Toyota’s Concept Becoming Real with Electric Manual
No child dreams of putting up a poster of an electric crossover on their room walls. Nonetheless, they might possibly fantasize about adorning their space with one of Toyota’s stylish FT-Se concepts that premiered at the Japan Mobility Show this week. The designer confessed to InsideEVs that there could be more than just a glimmer of hope and that we could witness it come alive sooner than expected.
Hideaki Iida, the project supervisor for the GR (Gazoo Racing) Design Squad and designer of the FT-Se Concept, told me in an interview on the event floor that the motorcar does possess an identical battery pack as the Lexus LF-ZC which has been formally declared for manufacture. While Toyota hasn’t publicised if the FT-Se is going to be a genuine car or otherwise, Iida was confident that it will occur only after the Lexus initiates its unveiling.
“The Lexus model will be out in 2026,” Iida stated. “I can’t guarantee the exact year, but we’ll do our best to get it out as soon as possible. After 2026 is the earliest I can tell you.”
The strongest confirmation yet that an electric sports car from Toyota could become a reality has been made. After spending days examining the evidence, it all leads to the same conclusion. To begin with, the FT-Se looks more complete than many of the other concept cars Toyota had on display at the auto show. The windows were uncovered and the interior was visible. The Toyota EPU truck concept also appeared to be quite close to the real thing.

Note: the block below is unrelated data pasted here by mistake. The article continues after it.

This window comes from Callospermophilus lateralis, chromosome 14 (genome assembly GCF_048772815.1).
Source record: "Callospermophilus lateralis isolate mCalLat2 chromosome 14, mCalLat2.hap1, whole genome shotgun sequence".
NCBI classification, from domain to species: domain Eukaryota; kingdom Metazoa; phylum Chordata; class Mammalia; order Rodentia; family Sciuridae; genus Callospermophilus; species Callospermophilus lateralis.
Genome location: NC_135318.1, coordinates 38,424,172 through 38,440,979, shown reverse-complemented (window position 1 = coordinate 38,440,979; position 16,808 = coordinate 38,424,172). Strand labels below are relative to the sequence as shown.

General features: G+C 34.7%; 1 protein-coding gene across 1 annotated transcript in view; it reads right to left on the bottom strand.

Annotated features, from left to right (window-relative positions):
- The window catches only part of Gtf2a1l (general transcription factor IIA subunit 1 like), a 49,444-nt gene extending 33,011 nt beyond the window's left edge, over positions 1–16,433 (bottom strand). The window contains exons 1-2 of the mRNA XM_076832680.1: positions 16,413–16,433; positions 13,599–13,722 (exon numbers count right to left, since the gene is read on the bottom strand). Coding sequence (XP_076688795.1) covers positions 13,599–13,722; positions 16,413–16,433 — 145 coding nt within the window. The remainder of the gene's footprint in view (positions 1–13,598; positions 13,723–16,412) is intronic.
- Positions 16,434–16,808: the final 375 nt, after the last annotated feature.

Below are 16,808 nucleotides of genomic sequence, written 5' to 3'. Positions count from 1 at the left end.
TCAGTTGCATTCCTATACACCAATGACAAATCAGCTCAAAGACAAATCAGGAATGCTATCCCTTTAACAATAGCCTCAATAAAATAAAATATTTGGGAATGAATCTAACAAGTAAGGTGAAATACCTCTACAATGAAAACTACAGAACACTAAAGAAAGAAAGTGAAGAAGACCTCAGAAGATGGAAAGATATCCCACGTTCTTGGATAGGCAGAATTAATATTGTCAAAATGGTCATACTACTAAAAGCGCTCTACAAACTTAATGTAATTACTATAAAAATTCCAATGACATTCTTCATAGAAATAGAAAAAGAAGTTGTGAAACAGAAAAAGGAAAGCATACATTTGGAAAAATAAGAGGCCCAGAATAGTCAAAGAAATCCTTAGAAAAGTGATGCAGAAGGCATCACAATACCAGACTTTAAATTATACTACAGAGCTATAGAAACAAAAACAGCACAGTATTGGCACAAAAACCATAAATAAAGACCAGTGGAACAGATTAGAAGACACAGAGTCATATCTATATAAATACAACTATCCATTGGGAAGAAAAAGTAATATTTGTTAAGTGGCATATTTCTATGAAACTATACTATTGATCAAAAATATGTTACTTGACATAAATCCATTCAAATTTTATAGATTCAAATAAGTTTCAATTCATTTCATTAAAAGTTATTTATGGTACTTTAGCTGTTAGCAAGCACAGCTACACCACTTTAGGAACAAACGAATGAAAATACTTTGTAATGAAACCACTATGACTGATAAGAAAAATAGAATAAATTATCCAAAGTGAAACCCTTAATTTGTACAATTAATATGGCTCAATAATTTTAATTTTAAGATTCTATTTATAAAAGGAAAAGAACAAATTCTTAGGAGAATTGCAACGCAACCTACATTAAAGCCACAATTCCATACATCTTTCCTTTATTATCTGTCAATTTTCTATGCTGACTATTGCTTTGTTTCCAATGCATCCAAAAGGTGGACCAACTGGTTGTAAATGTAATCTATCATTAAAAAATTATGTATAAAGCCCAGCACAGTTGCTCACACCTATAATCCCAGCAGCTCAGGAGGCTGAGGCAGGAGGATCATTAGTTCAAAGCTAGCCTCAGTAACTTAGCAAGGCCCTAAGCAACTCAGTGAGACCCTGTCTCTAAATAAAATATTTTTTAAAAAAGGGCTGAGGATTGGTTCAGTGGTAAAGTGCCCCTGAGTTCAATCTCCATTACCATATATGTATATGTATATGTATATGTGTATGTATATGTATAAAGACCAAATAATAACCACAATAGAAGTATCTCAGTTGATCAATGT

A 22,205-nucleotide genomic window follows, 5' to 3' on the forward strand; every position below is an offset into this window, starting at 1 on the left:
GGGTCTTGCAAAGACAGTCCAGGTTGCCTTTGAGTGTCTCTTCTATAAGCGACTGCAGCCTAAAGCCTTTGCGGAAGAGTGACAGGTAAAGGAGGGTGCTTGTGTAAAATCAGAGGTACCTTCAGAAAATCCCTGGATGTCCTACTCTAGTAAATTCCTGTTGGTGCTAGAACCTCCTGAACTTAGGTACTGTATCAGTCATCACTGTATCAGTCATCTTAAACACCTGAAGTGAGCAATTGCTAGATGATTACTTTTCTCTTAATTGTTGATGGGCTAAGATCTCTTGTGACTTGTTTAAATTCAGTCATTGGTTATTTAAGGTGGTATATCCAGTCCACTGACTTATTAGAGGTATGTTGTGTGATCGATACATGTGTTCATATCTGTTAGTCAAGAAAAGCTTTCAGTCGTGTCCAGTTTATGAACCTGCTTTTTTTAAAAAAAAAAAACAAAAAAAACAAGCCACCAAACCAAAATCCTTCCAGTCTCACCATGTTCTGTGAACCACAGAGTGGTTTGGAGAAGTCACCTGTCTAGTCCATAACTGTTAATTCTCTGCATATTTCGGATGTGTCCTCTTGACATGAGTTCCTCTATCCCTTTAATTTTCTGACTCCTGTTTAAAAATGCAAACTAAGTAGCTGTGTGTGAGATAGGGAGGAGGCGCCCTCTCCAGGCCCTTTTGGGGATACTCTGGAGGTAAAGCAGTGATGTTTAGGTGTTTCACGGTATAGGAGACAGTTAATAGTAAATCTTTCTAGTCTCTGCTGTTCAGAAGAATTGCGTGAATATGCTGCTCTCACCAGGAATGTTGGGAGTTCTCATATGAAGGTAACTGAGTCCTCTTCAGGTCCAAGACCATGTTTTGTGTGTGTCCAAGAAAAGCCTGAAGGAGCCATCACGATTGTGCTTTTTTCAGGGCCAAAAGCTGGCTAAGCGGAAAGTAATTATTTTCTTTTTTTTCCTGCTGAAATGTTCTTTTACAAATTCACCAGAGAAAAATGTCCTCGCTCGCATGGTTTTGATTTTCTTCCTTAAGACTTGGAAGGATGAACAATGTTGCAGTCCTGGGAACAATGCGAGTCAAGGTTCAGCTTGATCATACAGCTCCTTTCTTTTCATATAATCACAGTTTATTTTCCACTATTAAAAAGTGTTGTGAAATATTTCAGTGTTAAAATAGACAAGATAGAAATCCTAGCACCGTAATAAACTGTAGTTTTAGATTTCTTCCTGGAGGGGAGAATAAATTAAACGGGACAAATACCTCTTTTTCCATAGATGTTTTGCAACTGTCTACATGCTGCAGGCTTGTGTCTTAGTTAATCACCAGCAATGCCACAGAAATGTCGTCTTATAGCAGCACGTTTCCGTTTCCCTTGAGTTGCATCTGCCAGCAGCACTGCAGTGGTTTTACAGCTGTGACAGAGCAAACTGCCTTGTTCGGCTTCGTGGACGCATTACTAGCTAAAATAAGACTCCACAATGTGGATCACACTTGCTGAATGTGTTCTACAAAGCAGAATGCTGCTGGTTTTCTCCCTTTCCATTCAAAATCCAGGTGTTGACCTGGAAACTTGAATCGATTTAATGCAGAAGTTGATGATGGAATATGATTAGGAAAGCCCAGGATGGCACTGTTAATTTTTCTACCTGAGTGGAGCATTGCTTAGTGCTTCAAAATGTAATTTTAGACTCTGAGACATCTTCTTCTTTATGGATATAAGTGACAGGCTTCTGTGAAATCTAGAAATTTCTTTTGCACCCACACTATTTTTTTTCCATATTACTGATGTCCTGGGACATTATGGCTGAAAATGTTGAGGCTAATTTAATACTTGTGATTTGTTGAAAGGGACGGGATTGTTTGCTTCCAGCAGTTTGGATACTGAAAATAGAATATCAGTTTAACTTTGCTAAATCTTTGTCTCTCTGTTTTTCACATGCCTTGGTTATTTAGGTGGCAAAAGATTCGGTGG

Next, consider what Iida said next: “This is a brand-new design language to show this is a new brand… not traditional.” He was quick to point out that the FT-Se had nothing to do with the MR2 or even the Supra, despite the fact that they both have a Gurney-style bubble roof; this one is designed to stand on its own. Yet when I was part of a roundtable interview with Toyota Chairman Akio Toyoda for Road & Track this summer, he confirmed that Toyota’s GR performance division was planning to launch its own standalone electric vehicle. Given that this designer works with GR, it could very well be this car.
At the show, other Toyota representatives hinted that the FT-Se could potentially feature the company’s upcoming simulated “manual” gearbox for electric vehicles, which is expected to be released in 2026. This was also alluded to by Akio Toyoda, who said: “It has a manual transmission. There’s also clutches too.” While the FT-Se interior did not include anything of this sort, a production car could. It may sound strange to have a manual gearbox in an EV, but Toyota wants to maintain the tactile feel and control of a manual transmission while keeping it emissions-free.
Iida declined to answer my inquiries in regard to the power rating, expected mass and cost of this production car; however, he affirmed its presumed rivalry with the Porsche Boxster and Cayman, two cars whose conversion to all-electric technology is anticipated in the near future.
Apart from the designer’s announcement of releasing the LF-ZC after its debut, many signs point to the FT-Se becoming a reality in the future. Even though plenty of electric vehicles have lately experienced prolonged delays, I am still of the opinion that it is best to waiting for official confirmation. Nevertheless, most hints lead me to believe that Toyota indeed desires to produce the car. Therefore, I firmly express my endorsement; the sports car industry is yet to be tremendously affected by EVs however, anything can happen at some point in time. Furthermore, the FT-Se could be the pioneering product that leads the change.
Reach out to Patrick George at firstname.lastname@example.org, if you want to get in touch with him.